Two millennia ago in ancient Rome, one of the gravest punishments the Senate was empowered to hand down was the damnatio memoriae – literally damning the memory of a failed leader by erasing them, as completely as possible, from the historical record.
It’s an official forgetting. It’s a bold statement that some people, some actions, are unworthy to even serve as a warning to others. Some people can best serve history by being exiled from it.
I have no idea at all what pulled that little nugget of information to mind this afternoon. Yep. No idea at all.
I like to think that finding a sitting President of the United States hectoring a state election official for over an hour to just make up results beneficial to the president’s reelection is unprecedented. Maybe it isn’t, but even if it’s not, it’s a rare enough occurrence that it’s something I’ve never heard of before during an adult lifetime keeping at least one eye on politics.
Having listened to the audio and read the transcript of President Trump’s call to the Georgia Secretary of State, it at best an utterly graceless act and at worst it’s a felonious attempt to subvert the electoral process through intimidation. Even with the benefit of the doubt, it trends strongly towards the latter, in my opinion.
With 16 days left to run in the Trump administration, there’s hardly enough time to haul him up on impeachment charges again, but I almost hope there’s some intrepid young US Attorney sorting out what charges can be brought as soon after noon on January 20th as possible.
Look, I voted for the guy the first time around. I supported (and still support) a fair number of his overall policy positions even though he didn’t earn my vote in 2020. I’m willing to overlook all manner of his historic quirks and foibles, but I can’t and won’t abide a direct assault on the democratic process without speaking out plainly in opposition.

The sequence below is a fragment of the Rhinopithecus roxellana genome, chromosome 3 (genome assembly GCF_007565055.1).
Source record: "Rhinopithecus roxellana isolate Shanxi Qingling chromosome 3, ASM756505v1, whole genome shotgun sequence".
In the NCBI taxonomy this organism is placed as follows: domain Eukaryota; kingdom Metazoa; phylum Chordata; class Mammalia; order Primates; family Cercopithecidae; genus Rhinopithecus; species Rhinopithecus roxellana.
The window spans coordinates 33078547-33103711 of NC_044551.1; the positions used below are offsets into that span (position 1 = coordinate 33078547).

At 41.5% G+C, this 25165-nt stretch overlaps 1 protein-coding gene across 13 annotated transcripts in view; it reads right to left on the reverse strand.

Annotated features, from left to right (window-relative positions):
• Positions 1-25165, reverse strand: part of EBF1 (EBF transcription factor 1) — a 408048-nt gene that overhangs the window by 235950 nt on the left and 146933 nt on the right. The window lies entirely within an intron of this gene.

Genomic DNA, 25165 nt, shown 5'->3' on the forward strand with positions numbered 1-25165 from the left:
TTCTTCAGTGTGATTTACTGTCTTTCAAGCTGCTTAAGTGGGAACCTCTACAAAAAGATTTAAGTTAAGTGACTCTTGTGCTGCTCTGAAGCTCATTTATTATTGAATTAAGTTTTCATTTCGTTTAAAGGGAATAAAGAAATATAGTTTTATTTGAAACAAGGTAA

Donald Trump and I both swore an oath to support and defend the Constitution. The difference between us is I aim to keep mine.
It will come as a surprise to no one who really knows me that I stayed as far away from math and science as possible during my four years as an undergrad. I could muddle through the work and scrape through with C’s, but I had no aptitude for it, no talent. Turn me loose in Dunkle Hall for History of Whatever or Guild for political science and I was in my element.
Increasingly it feels like many of the old maximums of political science I learned 20+ years ago don’t really apply to the study of politics in 21st century America. Despite the formal education and a few decades of reading I find myself feeling like a stranger in a strange land more and more often.
Still, though, some of the old truisms were true for a reason. While lecturing on the role of the Judiciary, Dr. Simpson was fond of reminding us that “the Supreme Court isn’t final because they’re right – They’re right because they’re final.” It’s one of those deeper truths wrapped in a easy to understand package. For good or bad, short of amending the Constitution, there’s simply no mechanism to allow for appeal beyond the Supreme Court.
Listning to the talking heads today, many of them seem to forget that the same is true when the Senate sits as a court of impeachment. That body has sweeping latitude to set the terms of the trial and the outcome belongs to them alone to decide. What the House thinks, or the president thinks, or what the latest polls show is a bit of interesting, but not particularly relevant detail.